Directed by Robert B. Weide, it stars Simon Pegg, Kirsten Dunst, Danny Huston, Gillian Anderson, Megan Fox and Jeff Bridges, alongside Max Minghella and Margo Stilley. How to Lose Friends & Alienate People was released simultaneously in the United Kingdom (by Paramount Pictures) and the United States (by Metro-Goldwyn-Mayer) on 3 October 2008.
Sidney Young, an aspiring British journalist who runs a failing polemical magazine, attempts to infiltrate a party organized by Clayton Harding (Jeff Bridges), the CEO of Sharps, one of the most prestigious magazines in the world. In doing so, he momentarily gains Clayton's sympathy, as the latter began his own career through polemics. Sidney is offered a job at Sharps, and moves to New York City, but he quickly earns the scorn of his colleagues, including Alison Olsen (Kirsten Dunst) and the manager Lawrence Maddox (Danny Huston), as a result of his rudeness, vulgarity, and general unattractiveness. He discovers that interviews with famous performers must be arranged by an influential publicist named Eleanor Johnson (Gillian Anderson), who imposes restrictions on published content, which offends Sidney, since he enjoys writing polemics. On one occasion, Sidney accidentally kills the dog of a rising actress named Sophie Maes (Megan Fox), to whom Sidney is intensely sexually attracted. To his fortune, Alison, who despises Sidney, agrees to help him conceal the mistake. Sidney gains Alison's respect by explaining his disapproval of Eleanor's practices, and Alison reveals that she also despises her job, and has been working sporadically on a novel for years, which she hopes to publish.
At a party, Sidney discovers that Alison was having an affair with Lawrence, but has chosen to end it. He is approached by Sophie, who has become drunk, but forfeits the chance to sleep with her, upon discovering that Alison is also drunk and need to be driven. At his apartment, Alison meets Sidney's father, who turns out to be a well known philosophy professor, and a member of the nobility. Later, Sidney attempts to ask Alison on a date, but learns that she is reuniting with Lawrence, who has just divorced his wife, who is Clayton's daughter. Being heavily depressed, Sidney compromises his journalistic principles and begs to work with Eleanor. Not only does Eleanor agree, but Lawrence and Alison are pressured to leave by Clayton, as a result of Lawrence's divorce, leading to Sidney's promotion. Sidney works hard, writing to please others rather than to criticize, and earns several more promotions within a short time, as well as gaining access to the highest celebrities and most exclusive social gatherings.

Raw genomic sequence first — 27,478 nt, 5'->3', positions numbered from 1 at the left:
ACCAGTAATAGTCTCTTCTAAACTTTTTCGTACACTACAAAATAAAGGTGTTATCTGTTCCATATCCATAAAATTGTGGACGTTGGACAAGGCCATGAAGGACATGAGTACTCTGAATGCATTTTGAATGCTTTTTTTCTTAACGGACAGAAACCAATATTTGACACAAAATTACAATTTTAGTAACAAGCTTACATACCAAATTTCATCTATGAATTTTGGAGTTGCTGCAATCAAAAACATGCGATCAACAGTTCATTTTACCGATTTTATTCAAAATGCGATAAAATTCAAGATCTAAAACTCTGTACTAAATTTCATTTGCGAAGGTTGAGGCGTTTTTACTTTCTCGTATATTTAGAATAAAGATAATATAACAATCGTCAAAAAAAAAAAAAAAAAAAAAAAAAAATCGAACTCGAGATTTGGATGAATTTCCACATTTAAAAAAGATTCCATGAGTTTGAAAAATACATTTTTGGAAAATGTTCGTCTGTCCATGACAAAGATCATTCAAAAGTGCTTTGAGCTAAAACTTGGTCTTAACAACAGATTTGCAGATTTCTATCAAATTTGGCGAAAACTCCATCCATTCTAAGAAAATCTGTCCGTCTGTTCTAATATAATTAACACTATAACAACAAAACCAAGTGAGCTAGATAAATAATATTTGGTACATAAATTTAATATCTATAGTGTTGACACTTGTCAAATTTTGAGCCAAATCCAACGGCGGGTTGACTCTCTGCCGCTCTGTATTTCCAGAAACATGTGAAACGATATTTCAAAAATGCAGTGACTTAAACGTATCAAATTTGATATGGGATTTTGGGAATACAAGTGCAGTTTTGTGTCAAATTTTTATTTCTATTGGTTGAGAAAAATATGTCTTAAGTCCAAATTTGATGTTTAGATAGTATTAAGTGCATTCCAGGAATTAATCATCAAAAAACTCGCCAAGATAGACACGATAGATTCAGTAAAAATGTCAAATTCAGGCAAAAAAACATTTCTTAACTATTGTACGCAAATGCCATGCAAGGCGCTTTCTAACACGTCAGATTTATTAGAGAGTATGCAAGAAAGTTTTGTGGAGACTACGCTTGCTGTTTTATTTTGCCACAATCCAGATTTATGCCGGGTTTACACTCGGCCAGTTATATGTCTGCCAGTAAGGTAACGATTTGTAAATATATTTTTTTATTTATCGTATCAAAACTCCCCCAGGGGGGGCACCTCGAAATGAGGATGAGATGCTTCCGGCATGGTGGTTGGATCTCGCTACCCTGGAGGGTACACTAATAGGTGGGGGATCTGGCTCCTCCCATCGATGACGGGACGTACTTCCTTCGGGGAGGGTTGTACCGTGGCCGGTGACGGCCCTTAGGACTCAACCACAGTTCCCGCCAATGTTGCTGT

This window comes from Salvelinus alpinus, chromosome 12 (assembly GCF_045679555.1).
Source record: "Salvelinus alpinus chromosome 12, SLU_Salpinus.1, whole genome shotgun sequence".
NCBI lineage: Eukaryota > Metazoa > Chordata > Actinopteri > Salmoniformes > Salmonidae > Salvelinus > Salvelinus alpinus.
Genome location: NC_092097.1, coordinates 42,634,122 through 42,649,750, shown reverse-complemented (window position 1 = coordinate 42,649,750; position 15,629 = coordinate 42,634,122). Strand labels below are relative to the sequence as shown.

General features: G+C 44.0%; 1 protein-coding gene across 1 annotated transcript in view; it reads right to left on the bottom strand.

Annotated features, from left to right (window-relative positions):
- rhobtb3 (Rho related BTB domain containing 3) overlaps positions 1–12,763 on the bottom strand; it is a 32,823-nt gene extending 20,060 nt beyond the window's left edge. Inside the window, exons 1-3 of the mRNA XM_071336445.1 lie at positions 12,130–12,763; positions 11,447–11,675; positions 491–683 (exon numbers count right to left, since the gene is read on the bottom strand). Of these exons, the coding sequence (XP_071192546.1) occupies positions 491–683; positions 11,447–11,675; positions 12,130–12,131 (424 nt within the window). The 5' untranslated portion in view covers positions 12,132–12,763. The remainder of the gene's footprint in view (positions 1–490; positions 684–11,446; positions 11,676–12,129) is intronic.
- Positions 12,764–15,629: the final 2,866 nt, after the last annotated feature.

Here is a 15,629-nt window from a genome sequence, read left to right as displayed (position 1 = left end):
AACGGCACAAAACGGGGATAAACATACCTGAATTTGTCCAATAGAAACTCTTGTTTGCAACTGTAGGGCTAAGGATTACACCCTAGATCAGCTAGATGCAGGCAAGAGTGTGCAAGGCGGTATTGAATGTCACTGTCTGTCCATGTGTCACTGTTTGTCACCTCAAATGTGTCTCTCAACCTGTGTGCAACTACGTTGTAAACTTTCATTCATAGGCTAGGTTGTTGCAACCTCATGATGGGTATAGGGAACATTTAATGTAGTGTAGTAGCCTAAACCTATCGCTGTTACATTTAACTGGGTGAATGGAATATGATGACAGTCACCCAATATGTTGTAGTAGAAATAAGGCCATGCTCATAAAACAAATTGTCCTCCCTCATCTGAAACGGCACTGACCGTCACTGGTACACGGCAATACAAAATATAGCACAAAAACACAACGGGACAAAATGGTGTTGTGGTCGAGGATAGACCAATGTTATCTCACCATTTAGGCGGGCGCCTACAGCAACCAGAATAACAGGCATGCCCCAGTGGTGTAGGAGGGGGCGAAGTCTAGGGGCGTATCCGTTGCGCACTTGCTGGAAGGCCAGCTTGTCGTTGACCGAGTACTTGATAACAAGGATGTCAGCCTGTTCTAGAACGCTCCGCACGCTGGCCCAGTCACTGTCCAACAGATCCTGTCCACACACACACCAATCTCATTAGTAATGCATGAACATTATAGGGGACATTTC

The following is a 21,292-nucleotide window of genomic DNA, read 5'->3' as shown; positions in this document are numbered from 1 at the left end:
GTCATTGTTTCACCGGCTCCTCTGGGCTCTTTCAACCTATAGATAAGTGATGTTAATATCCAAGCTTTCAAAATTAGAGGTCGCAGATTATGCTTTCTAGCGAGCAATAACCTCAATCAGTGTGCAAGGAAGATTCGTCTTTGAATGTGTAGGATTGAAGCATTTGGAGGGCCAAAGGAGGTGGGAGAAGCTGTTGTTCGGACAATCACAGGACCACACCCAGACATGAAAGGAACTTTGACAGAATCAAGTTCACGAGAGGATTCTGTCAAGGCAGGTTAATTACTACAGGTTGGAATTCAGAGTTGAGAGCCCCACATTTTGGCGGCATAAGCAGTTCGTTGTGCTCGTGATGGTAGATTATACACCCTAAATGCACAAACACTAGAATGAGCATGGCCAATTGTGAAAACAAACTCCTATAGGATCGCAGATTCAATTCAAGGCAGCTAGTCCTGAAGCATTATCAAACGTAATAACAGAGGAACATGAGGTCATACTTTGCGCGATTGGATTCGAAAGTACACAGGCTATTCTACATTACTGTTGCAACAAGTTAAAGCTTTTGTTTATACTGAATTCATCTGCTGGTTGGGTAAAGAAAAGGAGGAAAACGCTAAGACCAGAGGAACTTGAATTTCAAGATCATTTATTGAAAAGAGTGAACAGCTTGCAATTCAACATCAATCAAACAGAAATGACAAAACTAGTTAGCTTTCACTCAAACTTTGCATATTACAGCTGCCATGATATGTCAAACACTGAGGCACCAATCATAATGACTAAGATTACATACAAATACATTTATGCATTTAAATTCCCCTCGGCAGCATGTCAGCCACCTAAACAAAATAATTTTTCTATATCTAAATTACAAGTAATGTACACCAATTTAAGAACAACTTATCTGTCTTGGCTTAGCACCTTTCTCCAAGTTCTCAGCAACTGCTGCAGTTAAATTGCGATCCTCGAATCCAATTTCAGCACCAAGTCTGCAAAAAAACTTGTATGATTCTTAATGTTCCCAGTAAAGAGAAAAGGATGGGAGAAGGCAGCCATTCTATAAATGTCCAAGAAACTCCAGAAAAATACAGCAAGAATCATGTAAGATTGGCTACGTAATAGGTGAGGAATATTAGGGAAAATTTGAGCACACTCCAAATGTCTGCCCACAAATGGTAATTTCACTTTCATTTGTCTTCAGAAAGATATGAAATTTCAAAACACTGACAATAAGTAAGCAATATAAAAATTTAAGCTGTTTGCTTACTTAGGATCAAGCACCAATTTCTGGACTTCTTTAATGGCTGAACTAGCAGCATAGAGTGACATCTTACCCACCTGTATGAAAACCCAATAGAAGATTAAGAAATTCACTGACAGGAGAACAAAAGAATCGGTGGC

On the night before a prestigious film-awards ceremony, Sidney attends an informal party led by Sophie, and is pressured into surrendering his golden ring, which was a gift from his late mother. He regains his contempt for high society, and the next evening, as Sophie is approaching the stage to claim her award, he seizes her and takes back the ring, and also curses her, revealing that he was the one who killed her dog. In response, Sophie attacks Sidney, attracting negative attention and ruining his reputation. Nonetheless, Sidney, who has quit his job with Sharps, and feels a slight confusion concerning his life's direction, seeks out Alison, who by now has separated with Lawrence, and the two of them begin a relationship.Simon Pegg as Sidney Young, a British journalist. He is based on Toby Young as he is portrayed in the memoir.